When I first started out as an engineer I really leant in to the idea of what’s often called “being a hero”; I would get to the office a bit early to make sure I could fix anything that had gone wrong overnight. I loved the camaraderie of someone outside engineering bringing their laptop over with a critical process broken for me to fix (even if I’d been the one to break it!).
Being a hero feels really good for a while, but over time, it loses its shine.
People start expecting you to take on every emergency, so you don’t get praised for it any more. The company grows and the number of fires you’re fighting increases. You probably have important company goals you’re expected to be contributing to.
It’s easy to start to start feeling stressed out, under-appreciated and struggle to find the time to work on anything else.
I’ve been on the other side of this as well. Incidents are an incredibly effective way to learn, so when you show up to a new job where there’s a hero (or group of heroes) jumping in to fix things constantly, it’s frustratingly slow to understand how everything fits together from the outside. There’s hints dropped in Slack and breadcrumbs in pull requests but all the discussion has happened in a private chat elsewhere.
It doesn’t have to be this way. Here’s the advice I wish I’d listened to earlier.
Whether you can feel yourself becoming a hero, or it’s someone you manage, the key to breaking the vicious cycle is to bring more people in to incident response. You can only do this with open and transparent communication. If everyone in the team can see what incidents are happening, and easily catch up on the situation, they’re probably really keen to come help out.
This won’t fix everything overnight. You might be talking to yourself in a channel for a while, but you’ve opened the door.
Part of what makes being a hero stressful is doing everything. As Ron Swanson said, “never half-ass two things, whole-ass one thing”.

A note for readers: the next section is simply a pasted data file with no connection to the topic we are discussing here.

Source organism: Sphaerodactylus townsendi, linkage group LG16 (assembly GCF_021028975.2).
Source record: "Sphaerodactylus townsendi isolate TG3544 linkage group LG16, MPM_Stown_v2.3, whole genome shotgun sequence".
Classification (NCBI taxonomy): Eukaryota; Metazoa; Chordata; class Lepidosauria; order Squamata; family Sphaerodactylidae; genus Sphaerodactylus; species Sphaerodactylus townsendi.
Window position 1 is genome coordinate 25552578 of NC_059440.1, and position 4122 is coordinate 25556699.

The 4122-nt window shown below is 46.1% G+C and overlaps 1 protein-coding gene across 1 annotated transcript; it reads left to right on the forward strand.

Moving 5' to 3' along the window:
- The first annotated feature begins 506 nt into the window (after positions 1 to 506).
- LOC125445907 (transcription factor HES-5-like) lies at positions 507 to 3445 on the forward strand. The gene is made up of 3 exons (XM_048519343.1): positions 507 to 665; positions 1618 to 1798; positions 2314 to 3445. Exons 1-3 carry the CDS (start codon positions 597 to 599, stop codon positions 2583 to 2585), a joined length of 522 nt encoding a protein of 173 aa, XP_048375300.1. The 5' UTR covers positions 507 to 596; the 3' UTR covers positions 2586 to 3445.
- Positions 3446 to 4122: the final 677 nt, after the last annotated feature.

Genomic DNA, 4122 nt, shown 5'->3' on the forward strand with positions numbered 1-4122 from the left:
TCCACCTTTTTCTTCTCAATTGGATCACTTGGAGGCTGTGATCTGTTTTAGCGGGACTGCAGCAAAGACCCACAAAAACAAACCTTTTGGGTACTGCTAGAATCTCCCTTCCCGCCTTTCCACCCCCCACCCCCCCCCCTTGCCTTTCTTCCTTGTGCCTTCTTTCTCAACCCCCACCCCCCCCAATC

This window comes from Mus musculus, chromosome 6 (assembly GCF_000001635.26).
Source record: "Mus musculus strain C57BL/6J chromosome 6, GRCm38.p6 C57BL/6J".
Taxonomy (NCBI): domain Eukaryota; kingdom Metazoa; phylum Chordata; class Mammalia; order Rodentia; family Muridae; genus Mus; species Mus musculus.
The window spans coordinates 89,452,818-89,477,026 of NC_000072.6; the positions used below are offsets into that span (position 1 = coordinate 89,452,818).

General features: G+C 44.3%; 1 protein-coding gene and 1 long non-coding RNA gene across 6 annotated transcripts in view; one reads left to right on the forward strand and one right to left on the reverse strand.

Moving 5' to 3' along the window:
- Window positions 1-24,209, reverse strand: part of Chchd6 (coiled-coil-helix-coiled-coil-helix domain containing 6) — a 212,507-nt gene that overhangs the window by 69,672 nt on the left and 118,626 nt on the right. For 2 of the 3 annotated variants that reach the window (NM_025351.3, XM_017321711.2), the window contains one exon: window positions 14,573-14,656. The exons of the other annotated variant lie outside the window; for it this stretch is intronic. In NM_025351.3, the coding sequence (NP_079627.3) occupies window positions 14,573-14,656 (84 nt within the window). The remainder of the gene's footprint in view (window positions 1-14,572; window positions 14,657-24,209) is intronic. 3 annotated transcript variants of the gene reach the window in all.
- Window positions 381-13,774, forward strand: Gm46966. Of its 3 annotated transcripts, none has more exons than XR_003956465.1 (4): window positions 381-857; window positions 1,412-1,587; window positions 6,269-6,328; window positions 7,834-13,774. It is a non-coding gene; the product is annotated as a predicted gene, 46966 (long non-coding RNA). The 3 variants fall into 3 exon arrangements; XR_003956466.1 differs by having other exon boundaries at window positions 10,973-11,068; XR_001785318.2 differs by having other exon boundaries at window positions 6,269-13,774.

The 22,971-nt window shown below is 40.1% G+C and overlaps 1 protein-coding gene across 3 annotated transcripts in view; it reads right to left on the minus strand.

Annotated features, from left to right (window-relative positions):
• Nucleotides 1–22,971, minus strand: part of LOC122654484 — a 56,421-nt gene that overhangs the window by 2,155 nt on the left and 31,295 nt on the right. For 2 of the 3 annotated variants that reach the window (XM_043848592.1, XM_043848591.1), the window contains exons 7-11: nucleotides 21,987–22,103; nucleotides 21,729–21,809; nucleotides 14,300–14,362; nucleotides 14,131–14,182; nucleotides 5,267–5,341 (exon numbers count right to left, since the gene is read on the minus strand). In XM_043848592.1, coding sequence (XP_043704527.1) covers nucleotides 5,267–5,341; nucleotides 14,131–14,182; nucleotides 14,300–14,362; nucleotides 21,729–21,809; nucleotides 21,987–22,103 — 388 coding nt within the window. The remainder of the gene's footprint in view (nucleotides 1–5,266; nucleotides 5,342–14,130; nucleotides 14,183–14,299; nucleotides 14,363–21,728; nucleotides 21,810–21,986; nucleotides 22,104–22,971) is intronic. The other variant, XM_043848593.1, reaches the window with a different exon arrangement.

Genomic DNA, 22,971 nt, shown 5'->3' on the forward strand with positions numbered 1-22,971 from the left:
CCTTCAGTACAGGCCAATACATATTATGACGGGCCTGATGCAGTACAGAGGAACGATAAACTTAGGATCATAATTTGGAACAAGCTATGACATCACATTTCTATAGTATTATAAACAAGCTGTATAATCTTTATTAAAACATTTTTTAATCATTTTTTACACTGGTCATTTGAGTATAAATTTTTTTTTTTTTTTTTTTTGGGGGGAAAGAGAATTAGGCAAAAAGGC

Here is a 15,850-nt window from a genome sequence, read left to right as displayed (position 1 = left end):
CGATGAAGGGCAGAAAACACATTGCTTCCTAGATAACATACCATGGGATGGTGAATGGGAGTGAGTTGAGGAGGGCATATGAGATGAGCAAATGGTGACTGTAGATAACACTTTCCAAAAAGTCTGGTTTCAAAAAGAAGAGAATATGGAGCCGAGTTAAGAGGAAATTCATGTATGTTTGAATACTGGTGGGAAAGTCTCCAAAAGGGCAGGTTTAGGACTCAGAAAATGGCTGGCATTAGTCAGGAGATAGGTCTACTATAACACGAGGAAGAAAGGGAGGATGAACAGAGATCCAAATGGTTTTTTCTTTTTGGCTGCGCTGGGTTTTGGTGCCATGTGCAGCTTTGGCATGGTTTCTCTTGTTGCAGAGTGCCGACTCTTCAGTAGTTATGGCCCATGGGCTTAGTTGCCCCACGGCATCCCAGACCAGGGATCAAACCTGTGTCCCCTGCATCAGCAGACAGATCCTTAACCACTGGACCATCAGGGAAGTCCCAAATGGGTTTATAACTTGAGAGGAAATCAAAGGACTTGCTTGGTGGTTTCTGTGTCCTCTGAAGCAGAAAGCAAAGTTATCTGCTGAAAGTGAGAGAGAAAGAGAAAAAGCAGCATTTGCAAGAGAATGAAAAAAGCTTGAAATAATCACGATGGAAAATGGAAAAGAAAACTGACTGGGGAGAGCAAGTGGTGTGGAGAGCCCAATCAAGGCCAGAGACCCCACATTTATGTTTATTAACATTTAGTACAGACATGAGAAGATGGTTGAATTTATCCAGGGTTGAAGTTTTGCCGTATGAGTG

Incident response is hard; there’s something important to fix, customers asking when it’ll be fixed, and executives wanting status updates. Break the problem apart and it’ll be way easier.
Now that incidents are out in the open, it’s possible to collaborate and break the problem down. A hero can take off their cape by taking the incident lead role and co-ordinating the response, or they can benefit from an effective leader running the incident process so they can focus on getting the fix out.
They can also switch between different roles in different incidents. Maybe there’s another team having their first incident in production and your hero can use their incident response superpowers to show them what an excellent incident leader looks like.
With the vicious cycle of the hero-engineer broken, you can create a virtuous cycle instead. Incident response is now open for everyone to jump in, and your hero can take off their cape.
Rather than becoming burnt out and frustrated, the hero instead becomes an expert incident responder who can level-up everyone around them in how to react when things go wrong.
Stepping back from being a hero is hard, and requires conscious effort.
It also requires care: if there’s a critical incident you might need to dust off the cape and take charge, but for most situations it’s healthier to make space for your teammates. This will feel uncomfortable at first, but it has a huge pay-off: it feels awesome the first time you show up to an incident and realise it’s all under control!
Image credit: Craig McLachlan
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